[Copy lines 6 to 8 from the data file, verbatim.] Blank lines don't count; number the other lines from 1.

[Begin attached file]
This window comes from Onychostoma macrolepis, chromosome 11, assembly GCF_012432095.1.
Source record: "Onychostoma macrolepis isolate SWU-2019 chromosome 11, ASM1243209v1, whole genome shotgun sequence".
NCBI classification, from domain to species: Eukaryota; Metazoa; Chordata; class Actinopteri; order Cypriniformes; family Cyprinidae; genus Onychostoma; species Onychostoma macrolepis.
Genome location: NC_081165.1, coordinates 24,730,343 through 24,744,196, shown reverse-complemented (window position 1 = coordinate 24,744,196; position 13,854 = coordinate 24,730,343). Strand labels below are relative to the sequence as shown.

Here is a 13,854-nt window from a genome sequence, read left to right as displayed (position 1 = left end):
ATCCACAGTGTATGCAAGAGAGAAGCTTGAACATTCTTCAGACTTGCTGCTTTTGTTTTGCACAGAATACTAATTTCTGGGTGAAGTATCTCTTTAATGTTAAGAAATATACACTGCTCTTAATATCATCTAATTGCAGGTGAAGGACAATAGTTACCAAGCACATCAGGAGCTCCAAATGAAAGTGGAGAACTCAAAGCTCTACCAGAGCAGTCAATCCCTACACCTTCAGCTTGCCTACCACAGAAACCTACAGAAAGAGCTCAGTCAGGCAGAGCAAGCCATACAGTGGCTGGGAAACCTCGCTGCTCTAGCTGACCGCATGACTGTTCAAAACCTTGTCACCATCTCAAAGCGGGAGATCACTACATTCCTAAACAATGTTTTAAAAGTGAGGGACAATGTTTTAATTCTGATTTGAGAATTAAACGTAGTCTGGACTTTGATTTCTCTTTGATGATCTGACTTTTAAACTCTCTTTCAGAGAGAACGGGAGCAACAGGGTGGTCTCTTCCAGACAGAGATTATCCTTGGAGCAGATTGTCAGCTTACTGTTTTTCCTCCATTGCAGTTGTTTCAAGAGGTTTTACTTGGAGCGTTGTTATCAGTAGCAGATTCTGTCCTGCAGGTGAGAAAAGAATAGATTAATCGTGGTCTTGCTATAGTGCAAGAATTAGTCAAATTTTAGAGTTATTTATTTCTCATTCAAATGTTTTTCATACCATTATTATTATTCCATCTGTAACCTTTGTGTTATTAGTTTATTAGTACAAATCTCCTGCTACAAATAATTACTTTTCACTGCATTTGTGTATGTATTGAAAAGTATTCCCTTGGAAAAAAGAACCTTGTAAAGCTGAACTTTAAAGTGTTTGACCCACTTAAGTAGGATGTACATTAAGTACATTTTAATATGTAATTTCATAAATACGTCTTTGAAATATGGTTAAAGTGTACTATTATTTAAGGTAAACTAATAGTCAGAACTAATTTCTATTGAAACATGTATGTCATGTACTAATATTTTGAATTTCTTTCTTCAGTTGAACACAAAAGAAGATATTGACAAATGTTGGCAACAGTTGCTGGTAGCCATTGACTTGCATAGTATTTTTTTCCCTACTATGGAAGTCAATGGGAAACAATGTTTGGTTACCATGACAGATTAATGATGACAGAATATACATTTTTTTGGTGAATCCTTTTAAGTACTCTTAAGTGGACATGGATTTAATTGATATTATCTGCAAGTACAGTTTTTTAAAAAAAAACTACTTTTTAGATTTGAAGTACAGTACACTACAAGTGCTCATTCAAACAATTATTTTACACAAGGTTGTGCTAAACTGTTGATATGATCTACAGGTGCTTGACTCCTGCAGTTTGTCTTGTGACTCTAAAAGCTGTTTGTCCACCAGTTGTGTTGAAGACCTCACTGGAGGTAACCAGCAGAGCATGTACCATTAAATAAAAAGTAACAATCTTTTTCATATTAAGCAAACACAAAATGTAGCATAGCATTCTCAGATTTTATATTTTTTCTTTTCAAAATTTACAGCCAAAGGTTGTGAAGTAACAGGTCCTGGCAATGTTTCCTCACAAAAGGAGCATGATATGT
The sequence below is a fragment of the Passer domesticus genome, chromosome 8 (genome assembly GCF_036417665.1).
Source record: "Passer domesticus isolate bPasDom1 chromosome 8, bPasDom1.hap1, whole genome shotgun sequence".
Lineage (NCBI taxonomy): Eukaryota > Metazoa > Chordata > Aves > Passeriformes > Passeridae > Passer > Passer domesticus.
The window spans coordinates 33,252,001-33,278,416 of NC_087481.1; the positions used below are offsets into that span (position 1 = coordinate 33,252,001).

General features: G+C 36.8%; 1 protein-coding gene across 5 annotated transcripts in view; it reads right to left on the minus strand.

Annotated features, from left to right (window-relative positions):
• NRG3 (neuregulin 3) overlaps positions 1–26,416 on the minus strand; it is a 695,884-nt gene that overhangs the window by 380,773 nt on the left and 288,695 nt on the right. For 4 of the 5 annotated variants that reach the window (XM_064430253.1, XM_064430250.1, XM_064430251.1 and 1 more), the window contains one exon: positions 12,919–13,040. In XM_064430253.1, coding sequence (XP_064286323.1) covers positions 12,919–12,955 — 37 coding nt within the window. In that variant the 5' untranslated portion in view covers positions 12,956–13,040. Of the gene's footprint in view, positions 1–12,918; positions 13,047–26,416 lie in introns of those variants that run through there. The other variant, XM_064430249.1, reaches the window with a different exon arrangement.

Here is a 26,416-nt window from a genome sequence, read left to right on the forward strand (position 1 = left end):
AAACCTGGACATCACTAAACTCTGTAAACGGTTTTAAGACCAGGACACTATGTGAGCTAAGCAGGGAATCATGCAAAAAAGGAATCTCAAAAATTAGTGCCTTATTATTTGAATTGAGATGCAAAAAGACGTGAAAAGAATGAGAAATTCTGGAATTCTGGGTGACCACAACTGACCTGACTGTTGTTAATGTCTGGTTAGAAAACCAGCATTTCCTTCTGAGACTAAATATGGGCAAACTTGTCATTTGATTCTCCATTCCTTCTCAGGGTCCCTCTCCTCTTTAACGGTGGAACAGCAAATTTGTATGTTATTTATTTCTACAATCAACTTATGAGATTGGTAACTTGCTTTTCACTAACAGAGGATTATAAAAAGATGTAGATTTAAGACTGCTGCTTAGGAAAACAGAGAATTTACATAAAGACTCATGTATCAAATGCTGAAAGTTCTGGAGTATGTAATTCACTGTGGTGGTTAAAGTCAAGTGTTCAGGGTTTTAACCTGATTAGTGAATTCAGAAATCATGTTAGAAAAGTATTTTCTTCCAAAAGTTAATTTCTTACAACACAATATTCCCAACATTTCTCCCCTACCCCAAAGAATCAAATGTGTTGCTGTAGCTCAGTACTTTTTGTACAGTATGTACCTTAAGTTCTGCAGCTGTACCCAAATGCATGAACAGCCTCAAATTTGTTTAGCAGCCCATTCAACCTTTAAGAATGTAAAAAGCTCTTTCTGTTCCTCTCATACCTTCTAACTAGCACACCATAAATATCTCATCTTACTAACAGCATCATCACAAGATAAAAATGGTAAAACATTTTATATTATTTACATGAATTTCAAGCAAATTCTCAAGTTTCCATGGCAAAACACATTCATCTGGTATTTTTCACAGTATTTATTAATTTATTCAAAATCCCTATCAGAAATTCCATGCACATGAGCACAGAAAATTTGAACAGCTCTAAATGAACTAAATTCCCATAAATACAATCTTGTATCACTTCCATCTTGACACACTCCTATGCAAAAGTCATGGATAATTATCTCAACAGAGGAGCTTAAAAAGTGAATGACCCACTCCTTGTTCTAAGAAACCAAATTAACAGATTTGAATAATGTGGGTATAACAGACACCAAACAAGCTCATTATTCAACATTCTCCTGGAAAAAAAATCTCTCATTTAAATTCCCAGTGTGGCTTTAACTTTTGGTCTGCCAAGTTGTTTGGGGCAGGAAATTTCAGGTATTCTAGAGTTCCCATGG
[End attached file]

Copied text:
ATCCACAGTGTATGCAAGAGAGAAGCTTGAACATTCTTCAGACTTGCTGCTTTTGTTTTGCACAGAATACTAATTTCTGGGTGAAGTATCTCTTTAATGTTAAGAAATATACACTGCTCTTAATATCATCTAATTGCAGGTGAAGGACAATAGTTACCAAGCACATCAGGAGCTCCAAATGAAAGTGGAGAACTCAAAGCTCTACCAGAGCAGTCAATCCCTACACCTTCAGCTTGCCTACCACAGAAACCTACAGAAAGAGCTCAGTCAGGCAGAGCAAGCCATACAGTGGCTGGGAAACCTCGCTGCTCTAGCTGACCGCATGACTGTTCAAAACCTTGTCACCATCTCAAAGCGGGAGATCACTACATTCCTAAACAATGTTTTAAAAGTGAGGGACAATGTTTTAATTCTGATTTGAGAATTAAACGTAGTCTGGACTTTGATTTCTCTTTGATGATCTGACTTTTAAACTCTCTTTCAGAGAGAACGGGAGCAACAGGGTGGTCTCTTCCAGACAGAGATTATCCTTGGAGCAGATTGTCAGCTTACTGTTTTTCCTCCATTGCAGTTGTTTCAAGAGGTTTTACTTGGAGCGTTGTTATCAGTAGCAGATTCTGTCCTGCAGGTGAGAAAAGAATAGATTAATCGTGGTCTTGCTATAGTGCAAGAATTAGTCAAATTTTAGAGTTATTTATTTCTCATTCAAATGTTTTTCATACCATTATTATTATTCCATCTGTAACCTTTGTGTTATTAGTTTATTAGTACAAATCTCCTGCTACAAATAATTACTTTTCACTGCATTTGTGTATGTATTGAAAAGTATTCCCTTGGAAAAAAGAACCTTGTAAAGCTGAACTTTAAAGTGTTTGACCCACTTAAGTAGGATGTACATTAAGTACATTTTAATATGTAATTTCATAAATACGTCTTTGAAATATGGTTAAAGTGTACTATTATTTAAGGTAAACTAATAGTCAGAACTAATTTCTATTGAAACATGTATGTCATGTACTAATATTTTGAATTTCTTTCTTCAGTTGAACACAAAAGAAGATATTGACAAATGTTGGCAACAGTTGCTGGTAGCCATTGACTTGCATAGTATTTTTTTCCCTACTATGGAAGTCAATGGGAAACAATGTTTGGTTACCATGACAGATTAATGATGACAGAATATACATTTTTTTGGTGAATCCTTTTAAGTACTCTTAAGTGGACATGGATTTAATTGATATTATCTGCAAGTACAGTTTTTTAAAAAAAAACTACTTTTTAGATTTGAAGTACAGTACACTACAAGTGCTCATTCAAACAATTATTTTACACAAGGTTGTGCTAAACTGTTGATATGATCTACAGGTGCTTGACTCCTGCAGTTTGTCTTGTGACTCTAAAAGCTGTTTGTCCACCAGTTGTGTTGAAGACCTCACTGGAGGTAACCAGCAGAGCATGTACCATTAAATAAAAAGTAACAATCTTTTTCATATTAAGCAAACACAAAATGTAGCATAGCATTCTCAGATTTTATATTTTTTCTTTTCAAAATTTACAGCCAAAGGTTGTGAAGTAACAGGTCCTGGCAATGTTTCCTCACAAAAGGAGCATGATATGT
The sequence below is a fragment of the Passer domesticus genome, chromosome 8 (genome assembly GCF_036417665.1).
Source record: "Passer domesticus isolate bPasDom1 chromosome 8, bPasDom1.hap1, whole genome shotgun sequence".